Throughout the day, I’m reading books and news stories and listening to podcasts. This week, I saw a recurring theme in my media selections: values and the entrenched position.
I guess I was predisposed to thinking about it. I spent last week preparing a lecture on ethics for a professional licensure exam review. I included a bit on bias in science and the ooze of politics into the scientific endeavor.
I came across an article about last week’s EPA hearing on regulating greenhouse gases where opposing sides (which happened to be along party lines…surprise!) brought their scientific experts to argue their points. I both loved and hated the article. It was infuriated but also an excellent example of how science was used as ammunition, not as a tool for decision-making. [Notice the comment about how both sides left with the same views they came with. Yeah…there are few fence sitters in Congress when it comes to this topic, courtesy of political ideology.]
I was listening to the Point of Inquiry episode with Dan Kahan who talked about how your values color the information you collect. You are going to favor that which supports your view or interpret it in light of your preexisting beliefs. Values even decide who you consider an expert and who’s an idiot. That’s confirmation bias.
I am currently reading Goode’s Paranormal Beliefs. Speaking about UFO believers in particular, and paranormal believers in general, in opposition to materialists, he writes, “At a certain point, neither side is going to convince the other of its position”.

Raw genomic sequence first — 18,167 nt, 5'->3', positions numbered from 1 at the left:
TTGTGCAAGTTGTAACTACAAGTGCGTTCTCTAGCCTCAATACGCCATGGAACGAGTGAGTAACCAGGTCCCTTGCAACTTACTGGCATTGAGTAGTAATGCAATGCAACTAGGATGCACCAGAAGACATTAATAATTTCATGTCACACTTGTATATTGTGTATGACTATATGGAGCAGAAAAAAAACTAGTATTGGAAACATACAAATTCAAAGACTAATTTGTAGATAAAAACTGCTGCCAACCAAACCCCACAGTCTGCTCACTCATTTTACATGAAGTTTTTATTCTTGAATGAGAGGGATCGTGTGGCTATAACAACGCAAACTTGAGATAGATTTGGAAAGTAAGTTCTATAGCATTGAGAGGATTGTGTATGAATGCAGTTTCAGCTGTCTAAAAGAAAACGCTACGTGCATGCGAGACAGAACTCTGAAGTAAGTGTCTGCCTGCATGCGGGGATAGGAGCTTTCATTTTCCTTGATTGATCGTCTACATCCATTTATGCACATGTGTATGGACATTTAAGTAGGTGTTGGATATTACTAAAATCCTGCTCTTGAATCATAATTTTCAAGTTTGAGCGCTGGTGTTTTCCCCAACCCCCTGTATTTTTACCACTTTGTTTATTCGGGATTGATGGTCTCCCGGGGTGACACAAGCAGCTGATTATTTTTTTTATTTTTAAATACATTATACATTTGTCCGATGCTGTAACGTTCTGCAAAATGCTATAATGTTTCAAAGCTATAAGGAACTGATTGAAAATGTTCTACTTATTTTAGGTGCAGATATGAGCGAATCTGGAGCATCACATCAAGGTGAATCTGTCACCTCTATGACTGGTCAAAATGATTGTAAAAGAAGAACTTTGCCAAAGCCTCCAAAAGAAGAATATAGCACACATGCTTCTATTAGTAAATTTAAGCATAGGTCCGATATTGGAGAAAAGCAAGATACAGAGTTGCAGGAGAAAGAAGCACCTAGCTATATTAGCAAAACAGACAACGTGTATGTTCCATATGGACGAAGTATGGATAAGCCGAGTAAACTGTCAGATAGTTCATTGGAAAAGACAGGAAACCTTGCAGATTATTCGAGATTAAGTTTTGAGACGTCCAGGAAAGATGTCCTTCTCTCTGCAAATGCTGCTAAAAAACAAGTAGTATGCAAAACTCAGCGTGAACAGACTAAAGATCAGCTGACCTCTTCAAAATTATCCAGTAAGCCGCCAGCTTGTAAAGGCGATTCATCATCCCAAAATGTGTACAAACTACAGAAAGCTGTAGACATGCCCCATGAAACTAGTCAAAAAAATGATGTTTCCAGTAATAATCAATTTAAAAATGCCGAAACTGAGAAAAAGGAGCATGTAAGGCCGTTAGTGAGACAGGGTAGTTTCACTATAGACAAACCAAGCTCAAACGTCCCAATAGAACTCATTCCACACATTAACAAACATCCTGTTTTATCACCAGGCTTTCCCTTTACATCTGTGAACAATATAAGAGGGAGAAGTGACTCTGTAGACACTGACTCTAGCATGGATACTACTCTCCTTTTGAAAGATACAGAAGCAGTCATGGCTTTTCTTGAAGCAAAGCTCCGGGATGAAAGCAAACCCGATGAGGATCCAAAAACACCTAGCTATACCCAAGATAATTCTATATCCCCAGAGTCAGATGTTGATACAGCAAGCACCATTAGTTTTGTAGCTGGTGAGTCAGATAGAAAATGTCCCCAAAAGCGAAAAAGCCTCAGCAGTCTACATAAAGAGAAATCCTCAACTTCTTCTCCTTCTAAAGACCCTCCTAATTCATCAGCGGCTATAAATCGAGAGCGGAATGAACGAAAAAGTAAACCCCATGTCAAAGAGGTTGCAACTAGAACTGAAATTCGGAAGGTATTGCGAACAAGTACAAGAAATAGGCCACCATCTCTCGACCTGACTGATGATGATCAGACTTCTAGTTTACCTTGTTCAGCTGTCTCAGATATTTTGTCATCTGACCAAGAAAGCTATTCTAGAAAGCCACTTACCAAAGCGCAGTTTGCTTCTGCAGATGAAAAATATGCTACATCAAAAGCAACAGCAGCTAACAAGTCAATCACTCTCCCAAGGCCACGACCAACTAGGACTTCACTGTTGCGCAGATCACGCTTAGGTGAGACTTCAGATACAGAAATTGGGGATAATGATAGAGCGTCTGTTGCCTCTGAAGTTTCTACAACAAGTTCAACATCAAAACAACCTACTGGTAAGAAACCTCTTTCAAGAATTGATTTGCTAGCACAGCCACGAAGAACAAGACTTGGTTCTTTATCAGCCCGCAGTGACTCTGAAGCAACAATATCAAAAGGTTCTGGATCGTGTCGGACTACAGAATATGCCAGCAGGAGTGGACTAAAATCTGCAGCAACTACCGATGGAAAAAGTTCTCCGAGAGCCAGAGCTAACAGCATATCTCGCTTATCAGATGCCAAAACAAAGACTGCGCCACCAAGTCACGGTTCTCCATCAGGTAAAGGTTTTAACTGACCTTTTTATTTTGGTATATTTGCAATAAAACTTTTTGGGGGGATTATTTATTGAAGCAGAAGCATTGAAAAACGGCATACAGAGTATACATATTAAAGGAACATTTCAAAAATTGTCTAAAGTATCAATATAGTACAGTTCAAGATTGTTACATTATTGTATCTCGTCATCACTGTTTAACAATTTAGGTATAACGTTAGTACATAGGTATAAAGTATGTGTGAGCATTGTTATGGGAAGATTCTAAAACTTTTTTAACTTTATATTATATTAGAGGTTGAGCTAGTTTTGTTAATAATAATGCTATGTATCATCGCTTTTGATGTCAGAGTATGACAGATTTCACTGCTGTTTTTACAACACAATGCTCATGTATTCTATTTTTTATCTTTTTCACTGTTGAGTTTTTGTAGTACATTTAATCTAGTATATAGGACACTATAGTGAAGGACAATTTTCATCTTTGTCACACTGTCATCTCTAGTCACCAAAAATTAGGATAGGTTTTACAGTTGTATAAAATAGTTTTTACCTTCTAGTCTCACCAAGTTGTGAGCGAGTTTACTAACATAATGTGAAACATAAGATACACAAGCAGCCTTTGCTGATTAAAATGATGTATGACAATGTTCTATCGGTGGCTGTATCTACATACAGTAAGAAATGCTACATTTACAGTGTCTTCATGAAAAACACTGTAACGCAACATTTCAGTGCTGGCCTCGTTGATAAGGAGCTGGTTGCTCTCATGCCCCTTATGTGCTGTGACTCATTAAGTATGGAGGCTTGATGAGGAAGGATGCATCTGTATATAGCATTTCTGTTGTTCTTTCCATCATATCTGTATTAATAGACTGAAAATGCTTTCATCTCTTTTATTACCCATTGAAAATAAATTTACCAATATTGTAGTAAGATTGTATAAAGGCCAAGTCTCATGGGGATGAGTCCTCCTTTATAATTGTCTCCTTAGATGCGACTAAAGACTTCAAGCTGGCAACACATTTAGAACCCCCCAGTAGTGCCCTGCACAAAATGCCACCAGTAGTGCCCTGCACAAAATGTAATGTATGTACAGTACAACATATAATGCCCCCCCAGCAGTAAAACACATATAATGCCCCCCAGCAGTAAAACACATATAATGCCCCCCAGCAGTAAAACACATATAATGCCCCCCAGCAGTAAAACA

The same applies to fringe beliefs, climate change, energy policy, abortion, and so on. Any contentious issue that requires a value judgment will end up with irreconcilable opposing sides.
In examining 1000 paranormal investigation groups in my research, it was quite clear that the underlying belief of the group in the supernatural realm of ghosts, demons and monsters swamped their ability to be objective. Every observation was connected to the idea that a location harbored some entity – every sound, cold spot, instrument reading or out of the ordinary instance was positive evidence. Their foundation assumption that a mystery entity exists predisposed them to find data to support this assumption. One could come up with more logical explanations for seemingly anomalous events but the paranormalist was not dissuaded. To her, there was an obvious, supernatural, answer. The paranormal had merit; it was part of her worldview.
Our values and preconceptions color our view of data. Observe the comments section on a news website regarding stories about environmental issues, political issues, social issues or medical issues. Views are polarized. People take sides. Black or white with few risking the middle ground.
Neither side will be convinced of the other no matter how many points and counter-points are made. If someone has internalized a belief into their worldview that something JUST IS, it will not be easily extracted. Too much structure has been installed around the belief. So, facts just bounce off this fortified wall. This is why scientists fail with just the facts and why point-counterpoint debates don’t sway any who aren’t deliberately hanging out on the fence. Odds of breaking through the wall are low; it’s a better idea to find a route around or over it.